Ambrose Everett Burnside


Commanded a brigade at First Manassas and later succeeded McClellan as the head of the Army of the Potomac. He was removed by Lincoln after Fredericksburg. Ambrose Burnside generally knew his limits, but despite that was promoted beyond his capability.

He was born in Indiana, went to seminary for a while, then West Point (class of 1847) and served in Mexico. He saw no action, only garrison duty. Against the Indians it was different: he was wounded in 1849 in the New Mexico Territory. He resigned in 1853 to make his fortune by inventing a breech-loading carbine. The Army wouldn't buy it and he went bankrupt trying. (His creditors had to be happy with the patent, which made them millions during the Civil War, when the Army was happy to have the gun.) He moved to Illinois and became treasurer of the Illinois Central.

He dropped that in 1861, raising and becoming Colonel of the 1st Rhode Island. He was acting as brigade commander at First Manassas, and didn't show much insight, leading a series of piecemeal attacks rather than concentrating for an overwhelming one in the important early stages of the battle. He and his men were mustered out in August 1861 (their enlistments had run out) but four days later he was a Brigadier General and in charge of an independent force.

Burnside was in charge of the North Carolina expedition, and grabbed (against light opposition) bases on Roanoke Island, and the port of New Bern. He wasn't brilliant, and there wasn't the strength to press inland, but he certainly helped the Union blockade. Success anywhere, anyhow, was enough for promotion and he pinned up his second star, and Lincoln offered him command of the Army of the Potomac. Burnside wisely declined, letting John Pope have a turn. When Pope proved incompetent, Lincoln made Burnside the same offer, but it was again declined.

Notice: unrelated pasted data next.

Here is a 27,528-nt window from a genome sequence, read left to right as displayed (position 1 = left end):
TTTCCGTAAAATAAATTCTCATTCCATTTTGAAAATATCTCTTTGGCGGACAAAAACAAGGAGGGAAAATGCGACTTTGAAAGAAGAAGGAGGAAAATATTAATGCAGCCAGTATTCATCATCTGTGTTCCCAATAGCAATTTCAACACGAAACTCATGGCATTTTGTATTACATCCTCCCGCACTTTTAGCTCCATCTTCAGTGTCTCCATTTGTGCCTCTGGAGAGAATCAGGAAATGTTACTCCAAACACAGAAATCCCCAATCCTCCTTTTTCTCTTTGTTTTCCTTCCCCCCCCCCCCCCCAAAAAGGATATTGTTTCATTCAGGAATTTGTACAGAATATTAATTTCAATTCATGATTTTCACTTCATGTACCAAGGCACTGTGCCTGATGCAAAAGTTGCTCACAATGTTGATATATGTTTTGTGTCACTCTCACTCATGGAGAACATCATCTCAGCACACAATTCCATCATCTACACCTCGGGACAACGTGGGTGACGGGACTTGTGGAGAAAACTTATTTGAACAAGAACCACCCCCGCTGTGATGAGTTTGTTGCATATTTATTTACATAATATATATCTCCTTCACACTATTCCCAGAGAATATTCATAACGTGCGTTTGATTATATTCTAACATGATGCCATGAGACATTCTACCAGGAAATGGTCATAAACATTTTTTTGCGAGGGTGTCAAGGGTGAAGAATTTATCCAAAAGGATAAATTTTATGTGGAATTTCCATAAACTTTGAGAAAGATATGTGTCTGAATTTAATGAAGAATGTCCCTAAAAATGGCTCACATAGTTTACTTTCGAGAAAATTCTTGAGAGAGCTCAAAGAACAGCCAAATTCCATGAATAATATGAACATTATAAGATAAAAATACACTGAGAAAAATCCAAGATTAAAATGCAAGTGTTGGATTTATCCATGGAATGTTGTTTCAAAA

Instead Burnside was given oversight of two Corps (I and IX) during the Antietam campaign. At the actual battle they were on opposite ends of the Union line, and he stationed himself with IX Corps, which made slow progress crossing the Antietam Creek. Burnside, the professional soldier, saw a bridge and apparently assumed the creek was to deep to ford. Successive attacks across the bridge failed, while he could simply have pushed across the stream and flanked the few Confederate defenders. (He also detached men from the main effort, scattering his forces.) He finally cleared the bridge and seemed to be pushing through into Lee's rear, unopposed, but he'd waited too long. A.P. Hill's Light Division slammed into Burnside's flank and sent the Union troops reeling.

With McClellan removed after the battle, Lincoln told Burnside to take command. He was still hesitant but felt he could not refuse an order. He stole a march on Lee and attacked Fredericksburg, again after delays actually crossing the river. The delays meant Lee could concentrate, and the Army of the Potomac paid heavily for it, in their most one-sided defeat. Having tricked Lee once in December 1862, Burnside tried it again in January 1863. This time it turned into the "Mud March" and Lee hardly needed to respond while Union soldiers drowned in mud.  Burnside was sacked after saying he wanted out and also wanted a batch of officers court-martialed. 

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